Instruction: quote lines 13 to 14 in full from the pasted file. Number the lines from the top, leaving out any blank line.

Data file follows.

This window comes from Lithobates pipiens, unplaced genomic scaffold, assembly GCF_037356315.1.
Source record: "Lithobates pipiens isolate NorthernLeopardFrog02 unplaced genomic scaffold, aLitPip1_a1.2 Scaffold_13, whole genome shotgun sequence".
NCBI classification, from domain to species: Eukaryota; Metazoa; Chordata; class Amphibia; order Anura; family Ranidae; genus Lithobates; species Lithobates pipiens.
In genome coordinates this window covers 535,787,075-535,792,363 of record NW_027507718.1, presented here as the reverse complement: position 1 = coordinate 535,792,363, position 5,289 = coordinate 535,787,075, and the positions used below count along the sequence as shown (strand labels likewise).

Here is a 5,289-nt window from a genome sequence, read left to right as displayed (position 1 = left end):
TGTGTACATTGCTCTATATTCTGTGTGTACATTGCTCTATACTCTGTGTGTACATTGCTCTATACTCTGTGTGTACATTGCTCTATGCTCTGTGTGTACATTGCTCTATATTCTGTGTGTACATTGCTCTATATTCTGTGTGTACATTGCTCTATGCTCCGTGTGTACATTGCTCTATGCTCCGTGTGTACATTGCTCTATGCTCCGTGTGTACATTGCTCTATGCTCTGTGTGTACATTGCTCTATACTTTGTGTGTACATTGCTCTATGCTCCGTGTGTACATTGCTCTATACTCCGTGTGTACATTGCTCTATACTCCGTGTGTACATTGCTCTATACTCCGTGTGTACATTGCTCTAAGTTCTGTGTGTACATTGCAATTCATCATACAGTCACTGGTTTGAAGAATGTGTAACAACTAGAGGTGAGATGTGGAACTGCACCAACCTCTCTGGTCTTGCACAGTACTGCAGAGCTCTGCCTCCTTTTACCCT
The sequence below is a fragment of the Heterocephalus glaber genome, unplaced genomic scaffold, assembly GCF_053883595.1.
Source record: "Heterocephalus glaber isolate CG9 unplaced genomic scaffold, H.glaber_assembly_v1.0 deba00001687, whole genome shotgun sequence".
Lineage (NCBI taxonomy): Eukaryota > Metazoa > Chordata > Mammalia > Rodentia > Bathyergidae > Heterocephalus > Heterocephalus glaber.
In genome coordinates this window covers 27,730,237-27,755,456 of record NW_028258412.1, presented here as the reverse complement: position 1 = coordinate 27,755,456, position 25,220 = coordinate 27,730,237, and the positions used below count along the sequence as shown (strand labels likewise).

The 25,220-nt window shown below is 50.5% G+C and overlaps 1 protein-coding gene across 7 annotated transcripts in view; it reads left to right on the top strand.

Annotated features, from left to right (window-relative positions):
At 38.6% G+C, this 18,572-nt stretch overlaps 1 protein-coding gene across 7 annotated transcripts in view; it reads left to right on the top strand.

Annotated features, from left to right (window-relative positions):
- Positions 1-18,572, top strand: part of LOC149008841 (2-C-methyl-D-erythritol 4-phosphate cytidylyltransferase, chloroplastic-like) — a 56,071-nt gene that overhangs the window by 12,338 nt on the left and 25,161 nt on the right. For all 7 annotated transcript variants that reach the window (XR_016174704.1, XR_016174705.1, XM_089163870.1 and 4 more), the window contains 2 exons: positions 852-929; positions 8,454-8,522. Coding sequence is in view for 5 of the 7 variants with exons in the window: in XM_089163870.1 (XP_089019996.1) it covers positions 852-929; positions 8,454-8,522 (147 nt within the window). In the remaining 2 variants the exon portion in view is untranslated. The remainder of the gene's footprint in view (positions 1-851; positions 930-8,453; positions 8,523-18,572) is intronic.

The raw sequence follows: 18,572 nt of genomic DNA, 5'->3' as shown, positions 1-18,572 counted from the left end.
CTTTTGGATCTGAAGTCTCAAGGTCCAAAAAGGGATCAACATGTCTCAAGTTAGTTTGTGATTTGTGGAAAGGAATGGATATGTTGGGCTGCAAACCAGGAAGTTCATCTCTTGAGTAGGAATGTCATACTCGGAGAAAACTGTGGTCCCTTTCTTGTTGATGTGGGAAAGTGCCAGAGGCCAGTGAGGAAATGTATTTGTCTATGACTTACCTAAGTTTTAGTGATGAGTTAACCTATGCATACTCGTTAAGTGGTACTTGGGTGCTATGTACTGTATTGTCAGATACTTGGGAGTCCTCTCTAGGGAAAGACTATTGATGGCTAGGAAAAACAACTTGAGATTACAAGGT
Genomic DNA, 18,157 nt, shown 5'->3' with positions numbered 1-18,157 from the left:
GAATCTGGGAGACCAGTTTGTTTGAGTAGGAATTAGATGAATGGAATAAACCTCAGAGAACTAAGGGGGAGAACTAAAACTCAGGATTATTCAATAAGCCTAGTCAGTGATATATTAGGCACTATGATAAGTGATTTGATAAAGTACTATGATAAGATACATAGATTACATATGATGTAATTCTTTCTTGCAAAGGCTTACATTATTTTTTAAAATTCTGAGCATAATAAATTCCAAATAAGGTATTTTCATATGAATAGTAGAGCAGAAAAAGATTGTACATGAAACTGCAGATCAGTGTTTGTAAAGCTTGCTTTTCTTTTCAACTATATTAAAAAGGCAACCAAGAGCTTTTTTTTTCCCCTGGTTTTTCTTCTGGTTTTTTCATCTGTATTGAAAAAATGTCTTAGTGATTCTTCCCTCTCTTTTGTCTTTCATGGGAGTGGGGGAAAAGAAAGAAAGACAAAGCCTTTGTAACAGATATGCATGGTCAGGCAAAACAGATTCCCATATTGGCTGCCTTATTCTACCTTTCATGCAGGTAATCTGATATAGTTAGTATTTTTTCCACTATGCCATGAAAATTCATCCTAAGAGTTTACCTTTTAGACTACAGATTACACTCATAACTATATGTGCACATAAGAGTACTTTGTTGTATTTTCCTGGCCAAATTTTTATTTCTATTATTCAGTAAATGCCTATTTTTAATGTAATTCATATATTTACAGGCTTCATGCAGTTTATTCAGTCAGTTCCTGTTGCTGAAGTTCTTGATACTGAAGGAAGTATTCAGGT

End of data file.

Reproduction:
At 38.6% G+C, this 18,572-nt stretch overlaps 1 protein-coding gene across 7 annotated transcripts in view; it reads left to right on the top strand.

Annotated features, from left to right (window-relative positions):